German Comedian Wins Legal Battle With Erdogan Over ‘Insulting’ Poem

REUTERS/Morris Mac Matzen

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Jacob Bojesson Foreign Correspondent
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German comedian Jan Böhmermann won’t face criminal charges for insulting Turkish President Recep Tayyip Erdogan after investigators closed the investigation Tuesday.

Böhmermann read out the satirical poem March 31 on his television show “Neo Magazin Royale.” The poem was a response to Erdogan’s demands to censor a music video that aired on another German satire show. (RELATED: Read The Poem Germany Considers Too Spicy For Free  Speech Protections)

Erdogan requested that charges be brought against Böhmermann, and Chancellor Angela Merkel approved the request April 15.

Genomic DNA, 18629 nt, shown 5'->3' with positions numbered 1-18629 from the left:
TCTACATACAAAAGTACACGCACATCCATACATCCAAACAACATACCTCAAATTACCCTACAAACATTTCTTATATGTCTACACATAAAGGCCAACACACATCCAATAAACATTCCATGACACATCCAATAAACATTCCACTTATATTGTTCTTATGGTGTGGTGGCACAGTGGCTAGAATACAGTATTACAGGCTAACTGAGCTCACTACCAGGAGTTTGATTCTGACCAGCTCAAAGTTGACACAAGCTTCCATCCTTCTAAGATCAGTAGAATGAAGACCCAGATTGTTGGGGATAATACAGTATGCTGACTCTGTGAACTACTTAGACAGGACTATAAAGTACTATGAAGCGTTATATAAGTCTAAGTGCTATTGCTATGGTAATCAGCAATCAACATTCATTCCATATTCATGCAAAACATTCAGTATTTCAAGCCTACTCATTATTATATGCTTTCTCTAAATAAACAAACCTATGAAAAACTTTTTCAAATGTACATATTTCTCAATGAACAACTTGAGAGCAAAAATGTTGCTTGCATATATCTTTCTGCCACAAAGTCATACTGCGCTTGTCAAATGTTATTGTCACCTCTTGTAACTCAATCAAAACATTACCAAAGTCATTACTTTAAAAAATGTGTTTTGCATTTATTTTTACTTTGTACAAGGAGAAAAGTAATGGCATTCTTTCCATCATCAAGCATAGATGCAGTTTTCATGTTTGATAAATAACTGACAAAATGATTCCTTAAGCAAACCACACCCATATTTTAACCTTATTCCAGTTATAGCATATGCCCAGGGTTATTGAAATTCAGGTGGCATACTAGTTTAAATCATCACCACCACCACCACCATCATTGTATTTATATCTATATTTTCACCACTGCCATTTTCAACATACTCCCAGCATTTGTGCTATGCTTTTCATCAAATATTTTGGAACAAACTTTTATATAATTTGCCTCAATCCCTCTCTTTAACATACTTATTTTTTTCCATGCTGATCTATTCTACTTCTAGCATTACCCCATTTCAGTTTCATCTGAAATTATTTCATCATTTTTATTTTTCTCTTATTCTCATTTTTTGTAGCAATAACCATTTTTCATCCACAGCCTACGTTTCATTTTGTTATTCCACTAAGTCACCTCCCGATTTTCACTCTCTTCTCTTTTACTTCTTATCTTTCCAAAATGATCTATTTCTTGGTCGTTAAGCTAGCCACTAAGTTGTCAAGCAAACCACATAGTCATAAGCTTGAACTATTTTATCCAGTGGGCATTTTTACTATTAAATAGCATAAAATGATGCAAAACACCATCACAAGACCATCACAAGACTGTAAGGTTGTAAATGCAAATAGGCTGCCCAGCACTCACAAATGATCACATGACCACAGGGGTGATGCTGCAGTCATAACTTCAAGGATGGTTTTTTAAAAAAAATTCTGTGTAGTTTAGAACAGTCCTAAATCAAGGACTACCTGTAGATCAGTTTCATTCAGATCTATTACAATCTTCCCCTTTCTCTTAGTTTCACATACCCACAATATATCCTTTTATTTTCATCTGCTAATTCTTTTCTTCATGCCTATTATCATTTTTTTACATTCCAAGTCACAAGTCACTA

A German court later banned the poem for violating a law against insulting foreign leaders, saying a majority of the poem was “slanderous and defamatory” against Erdogan, and that it cannot be recited.

Prosecutors in Mainz said “criminal activity could not be proven with sufficient certainty.” Böhmermann was transparent about the poem being satirical, and that “any listener should immediately recognize … that it was a joke or a piece of nonsense.”

“This stance is supported by the objectively verifiable circumstances, namely the content of the piece, its origins, and the manner of the delivery,” prosecutors said in a statement.

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